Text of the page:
On July 7, 2020, the Government of Alberta proposed important changes for workplaces through Bill 32, the Restoring Balance in Alberta’s Workplaces Act, 2020 (Bill 32). The stated purpose of Bill 32 is to increase investment in Alberta’s workforce and to reduce the administrative burden for employers. On July 29, 2020, Bill 32 received Royal Assent.

Bill 32 will result in amendments to Alberta’s Labour Relations Code and Employment Standards Code. These changes continue to take effect in stages, having begun after Bill 32 became law. Some of the more labour-oriented changes, such as those pertaining to union financial statements and renewals of collective agreements, will take effect immediately. More employment-oriented changes—such as those concerning group employment termination notices, the length of temporary layoffs, and new variances and exemptions—will take effect on August 15, 2020. Additional changes to the Employment Standards Code will take effect on November 1, 2020.

Key Changes for Employers

Temporary layoffs. Layoffs can now last for 90 days within a 120-day period. If a layoff is a result of COVID-19, the layoff may be up to 180 consecutive days.

Vacation and holiday pay. Employees will still receive general holiday pay, but employers will not have to include vacation or general holiday pay in the calculations of average daily wages.

Payroll. Employers can correct payroll errors by providing written notice to employees that deductions will be made to their paychecks. Employees will not have to provide written consent to authorize the deductions.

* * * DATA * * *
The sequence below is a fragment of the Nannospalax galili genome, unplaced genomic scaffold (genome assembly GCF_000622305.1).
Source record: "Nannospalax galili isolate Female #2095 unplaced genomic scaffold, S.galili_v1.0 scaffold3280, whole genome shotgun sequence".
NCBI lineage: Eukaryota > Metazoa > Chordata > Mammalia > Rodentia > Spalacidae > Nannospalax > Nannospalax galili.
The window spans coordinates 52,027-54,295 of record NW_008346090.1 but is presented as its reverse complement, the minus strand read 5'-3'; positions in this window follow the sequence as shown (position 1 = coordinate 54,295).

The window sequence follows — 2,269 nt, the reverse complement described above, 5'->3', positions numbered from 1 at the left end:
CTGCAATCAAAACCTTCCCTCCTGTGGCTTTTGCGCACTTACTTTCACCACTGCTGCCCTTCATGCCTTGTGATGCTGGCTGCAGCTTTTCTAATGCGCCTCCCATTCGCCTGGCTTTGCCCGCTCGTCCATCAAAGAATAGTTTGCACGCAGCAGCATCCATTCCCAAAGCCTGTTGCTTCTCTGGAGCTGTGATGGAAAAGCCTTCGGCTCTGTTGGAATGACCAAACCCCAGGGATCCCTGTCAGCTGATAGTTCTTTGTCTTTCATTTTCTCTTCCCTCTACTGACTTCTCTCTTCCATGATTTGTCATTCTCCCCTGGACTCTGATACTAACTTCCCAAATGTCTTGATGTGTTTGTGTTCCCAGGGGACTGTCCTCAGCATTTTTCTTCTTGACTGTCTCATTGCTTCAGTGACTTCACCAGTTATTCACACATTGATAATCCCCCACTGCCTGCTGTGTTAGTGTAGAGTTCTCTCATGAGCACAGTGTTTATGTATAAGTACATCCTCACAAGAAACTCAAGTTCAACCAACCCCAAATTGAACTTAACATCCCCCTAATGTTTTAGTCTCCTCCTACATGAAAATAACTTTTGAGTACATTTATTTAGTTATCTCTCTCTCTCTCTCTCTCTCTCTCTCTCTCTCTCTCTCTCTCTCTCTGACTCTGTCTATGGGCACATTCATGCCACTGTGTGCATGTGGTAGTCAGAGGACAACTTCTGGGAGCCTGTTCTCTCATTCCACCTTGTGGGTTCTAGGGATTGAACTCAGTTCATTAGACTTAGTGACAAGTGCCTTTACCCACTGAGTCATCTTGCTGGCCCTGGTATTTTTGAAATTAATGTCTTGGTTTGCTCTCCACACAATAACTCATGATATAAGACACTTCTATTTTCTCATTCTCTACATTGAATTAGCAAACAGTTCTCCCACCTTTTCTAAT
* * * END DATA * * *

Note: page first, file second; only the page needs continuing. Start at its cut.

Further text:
Group terminations of employment. Prior to Bill 32, employment terminations of more than 50 employees at a single location within a 4-week period required varying amounts of written notice. Group terminations of 50 to 99 employees required 8 weeks of written notice, terminations of 100 to 299 employees required 12 weeks of notice, and terminations of 300 or more employees required 16 weeks of notice. Under Bill 32, terminating the employment of 50 or more employees will follow one set of rules. Employers must give written notice to the Minister of Labour and Immigration “at least 4 weeks before the date on which the first termination is to take effect,” and other reasonable notice may be accepted.

Final pay following termination of employment. Prior to Bill 32, an employer had to pay an employee’s earnings no later than 3 consecutive days after the last day of employment, or no later than 10 consecutive days after the last day of employment, depending on the circumstances of the termination. Pursuant to Bill 32, employers will be required to pay employees their final earnings either:

  • “10 consecutive days after the end of the pay period in which the termination of employment occurs”; or
  • “31 consecutive days after the last day of employment.”

Administrative penalties, more flexible rules for variances, and exemptions. The penalties placed on employers for breaking rules may be reduced, and more flexible payment options will be available to employers. Employers will also have an easier time obtaining approval for and renewing a variance or exemption.